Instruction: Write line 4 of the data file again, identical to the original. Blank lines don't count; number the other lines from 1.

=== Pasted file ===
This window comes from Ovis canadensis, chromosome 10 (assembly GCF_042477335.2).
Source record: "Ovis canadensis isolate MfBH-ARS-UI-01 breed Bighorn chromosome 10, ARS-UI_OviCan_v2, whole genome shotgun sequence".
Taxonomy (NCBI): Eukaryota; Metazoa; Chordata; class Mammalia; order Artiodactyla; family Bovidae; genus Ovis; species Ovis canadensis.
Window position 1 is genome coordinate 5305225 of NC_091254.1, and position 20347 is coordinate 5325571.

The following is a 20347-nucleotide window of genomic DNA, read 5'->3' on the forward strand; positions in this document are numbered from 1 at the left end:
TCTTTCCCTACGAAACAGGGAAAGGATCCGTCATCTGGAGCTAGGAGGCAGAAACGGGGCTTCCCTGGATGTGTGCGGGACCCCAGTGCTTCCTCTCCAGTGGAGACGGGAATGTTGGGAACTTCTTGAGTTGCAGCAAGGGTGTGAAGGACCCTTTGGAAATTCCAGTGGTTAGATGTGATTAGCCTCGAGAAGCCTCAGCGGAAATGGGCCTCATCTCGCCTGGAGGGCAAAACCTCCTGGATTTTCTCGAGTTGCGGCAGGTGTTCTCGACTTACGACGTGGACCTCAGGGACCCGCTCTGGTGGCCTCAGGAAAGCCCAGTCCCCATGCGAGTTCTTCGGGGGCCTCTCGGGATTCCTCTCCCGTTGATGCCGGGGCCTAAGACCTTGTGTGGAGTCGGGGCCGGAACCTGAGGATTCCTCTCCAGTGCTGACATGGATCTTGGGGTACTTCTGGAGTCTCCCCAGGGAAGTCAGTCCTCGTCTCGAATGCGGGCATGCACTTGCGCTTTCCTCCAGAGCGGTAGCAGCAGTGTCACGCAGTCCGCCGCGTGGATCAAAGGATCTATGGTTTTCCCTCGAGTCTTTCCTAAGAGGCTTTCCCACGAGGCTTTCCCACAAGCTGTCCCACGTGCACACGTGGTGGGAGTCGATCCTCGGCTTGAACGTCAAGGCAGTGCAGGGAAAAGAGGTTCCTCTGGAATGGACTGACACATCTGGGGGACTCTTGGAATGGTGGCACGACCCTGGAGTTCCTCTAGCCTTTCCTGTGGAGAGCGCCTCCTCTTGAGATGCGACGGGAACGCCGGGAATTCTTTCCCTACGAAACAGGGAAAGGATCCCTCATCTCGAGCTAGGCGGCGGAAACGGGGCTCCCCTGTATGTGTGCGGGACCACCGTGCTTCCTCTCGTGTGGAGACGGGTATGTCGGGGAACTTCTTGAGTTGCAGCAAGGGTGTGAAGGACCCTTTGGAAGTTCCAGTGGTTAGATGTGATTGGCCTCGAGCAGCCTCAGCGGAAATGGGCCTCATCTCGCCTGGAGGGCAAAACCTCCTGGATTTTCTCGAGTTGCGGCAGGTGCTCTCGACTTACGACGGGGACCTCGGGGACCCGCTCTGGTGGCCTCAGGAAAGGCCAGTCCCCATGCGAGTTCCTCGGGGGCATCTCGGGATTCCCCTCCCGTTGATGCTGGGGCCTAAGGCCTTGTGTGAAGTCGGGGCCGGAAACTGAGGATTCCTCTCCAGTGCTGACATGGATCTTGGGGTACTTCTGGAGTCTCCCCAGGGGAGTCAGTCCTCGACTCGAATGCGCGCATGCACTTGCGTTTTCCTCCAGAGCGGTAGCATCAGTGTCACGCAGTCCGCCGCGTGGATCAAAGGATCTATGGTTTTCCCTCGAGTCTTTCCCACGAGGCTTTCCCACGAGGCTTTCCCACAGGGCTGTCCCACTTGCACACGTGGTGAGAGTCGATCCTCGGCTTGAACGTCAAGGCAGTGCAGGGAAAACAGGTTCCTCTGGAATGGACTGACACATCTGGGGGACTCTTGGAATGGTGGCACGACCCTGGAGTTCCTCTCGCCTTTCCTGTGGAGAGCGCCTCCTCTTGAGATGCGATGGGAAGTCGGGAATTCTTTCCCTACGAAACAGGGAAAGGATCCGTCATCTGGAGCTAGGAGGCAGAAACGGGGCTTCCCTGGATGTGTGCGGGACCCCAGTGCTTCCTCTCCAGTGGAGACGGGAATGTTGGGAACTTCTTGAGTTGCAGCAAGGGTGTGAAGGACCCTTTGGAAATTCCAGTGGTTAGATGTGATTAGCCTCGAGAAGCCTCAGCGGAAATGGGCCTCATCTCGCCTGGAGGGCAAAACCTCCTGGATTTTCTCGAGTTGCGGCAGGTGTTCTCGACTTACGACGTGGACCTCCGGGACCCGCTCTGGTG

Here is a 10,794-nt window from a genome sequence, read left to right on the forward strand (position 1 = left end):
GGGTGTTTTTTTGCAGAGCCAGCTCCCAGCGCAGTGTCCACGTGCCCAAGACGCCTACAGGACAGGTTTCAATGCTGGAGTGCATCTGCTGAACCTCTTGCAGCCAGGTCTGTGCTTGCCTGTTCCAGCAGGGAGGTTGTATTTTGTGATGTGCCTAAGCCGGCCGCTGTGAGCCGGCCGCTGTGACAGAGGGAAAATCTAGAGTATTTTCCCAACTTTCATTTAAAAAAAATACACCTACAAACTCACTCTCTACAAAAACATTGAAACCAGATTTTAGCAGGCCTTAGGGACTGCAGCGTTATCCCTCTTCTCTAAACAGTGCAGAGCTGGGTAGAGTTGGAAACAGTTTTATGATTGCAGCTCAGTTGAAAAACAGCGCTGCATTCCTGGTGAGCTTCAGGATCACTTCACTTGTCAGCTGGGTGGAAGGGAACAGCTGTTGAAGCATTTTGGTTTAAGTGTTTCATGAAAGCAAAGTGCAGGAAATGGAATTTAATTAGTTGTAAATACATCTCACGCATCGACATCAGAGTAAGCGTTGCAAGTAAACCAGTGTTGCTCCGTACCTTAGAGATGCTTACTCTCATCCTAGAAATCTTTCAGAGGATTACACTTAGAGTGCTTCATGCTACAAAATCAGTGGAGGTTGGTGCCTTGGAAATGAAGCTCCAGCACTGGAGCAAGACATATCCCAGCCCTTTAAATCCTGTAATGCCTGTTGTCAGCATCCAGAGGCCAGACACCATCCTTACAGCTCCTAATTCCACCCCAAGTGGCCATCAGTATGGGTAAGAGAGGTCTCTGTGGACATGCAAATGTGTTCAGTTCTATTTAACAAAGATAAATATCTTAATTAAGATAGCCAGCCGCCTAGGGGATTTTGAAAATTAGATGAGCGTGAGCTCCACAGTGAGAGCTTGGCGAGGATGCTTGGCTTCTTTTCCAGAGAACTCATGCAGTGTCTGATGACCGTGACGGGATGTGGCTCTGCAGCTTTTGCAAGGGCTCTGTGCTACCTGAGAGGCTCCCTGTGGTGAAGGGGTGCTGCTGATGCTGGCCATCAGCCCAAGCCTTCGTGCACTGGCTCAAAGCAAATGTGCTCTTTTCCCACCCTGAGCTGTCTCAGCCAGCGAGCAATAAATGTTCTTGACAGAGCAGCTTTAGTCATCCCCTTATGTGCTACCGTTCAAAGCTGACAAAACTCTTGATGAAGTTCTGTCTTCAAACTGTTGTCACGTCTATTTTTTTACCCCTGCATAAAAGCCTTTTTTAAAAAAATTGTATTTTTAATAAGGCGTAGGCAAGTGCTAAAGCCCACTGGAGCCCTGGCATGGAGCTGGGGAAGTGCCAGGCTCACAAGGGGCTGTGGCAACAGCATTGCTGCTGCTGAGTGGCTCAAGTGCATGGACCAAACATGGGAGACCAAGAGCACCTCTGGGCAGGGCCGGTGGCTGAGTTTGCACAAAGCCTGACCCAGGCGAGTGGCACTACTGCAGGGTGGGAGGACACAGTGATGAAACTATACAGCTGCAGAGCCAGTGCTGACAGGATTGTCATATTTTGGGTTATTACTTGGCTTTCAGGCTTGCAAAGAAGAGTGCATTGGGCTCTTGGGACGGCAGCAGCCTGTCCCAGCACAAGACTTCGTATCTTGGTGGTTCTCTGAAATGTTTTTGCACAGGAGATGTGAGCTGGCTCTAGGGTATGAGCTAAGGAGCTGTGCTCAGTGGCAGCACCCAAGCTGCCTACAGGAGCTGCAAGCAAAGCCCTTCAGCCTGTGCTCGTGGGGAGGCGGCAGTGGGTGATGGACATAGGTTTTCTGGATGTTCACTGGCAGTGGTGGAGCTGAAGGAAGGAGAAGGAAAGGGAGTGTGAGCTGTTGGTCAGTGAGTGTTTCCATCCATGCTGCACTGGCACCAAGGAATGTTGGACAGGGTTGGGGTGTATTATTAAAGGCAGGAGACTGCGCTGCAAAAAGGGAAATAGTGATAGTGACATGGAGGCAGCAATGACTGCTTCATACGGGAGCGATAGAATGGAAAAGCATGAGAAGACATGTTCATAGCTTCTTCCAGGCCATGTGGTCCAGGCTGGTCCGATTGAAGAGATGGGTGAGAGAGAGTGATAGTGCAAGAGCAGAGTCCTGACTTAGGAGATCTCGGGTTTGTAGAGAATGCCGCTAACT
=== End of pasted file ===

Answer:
Window position 1 is genome coordinate 5305225 of NC_091254.1, and position 20347 is coordinate 5325571.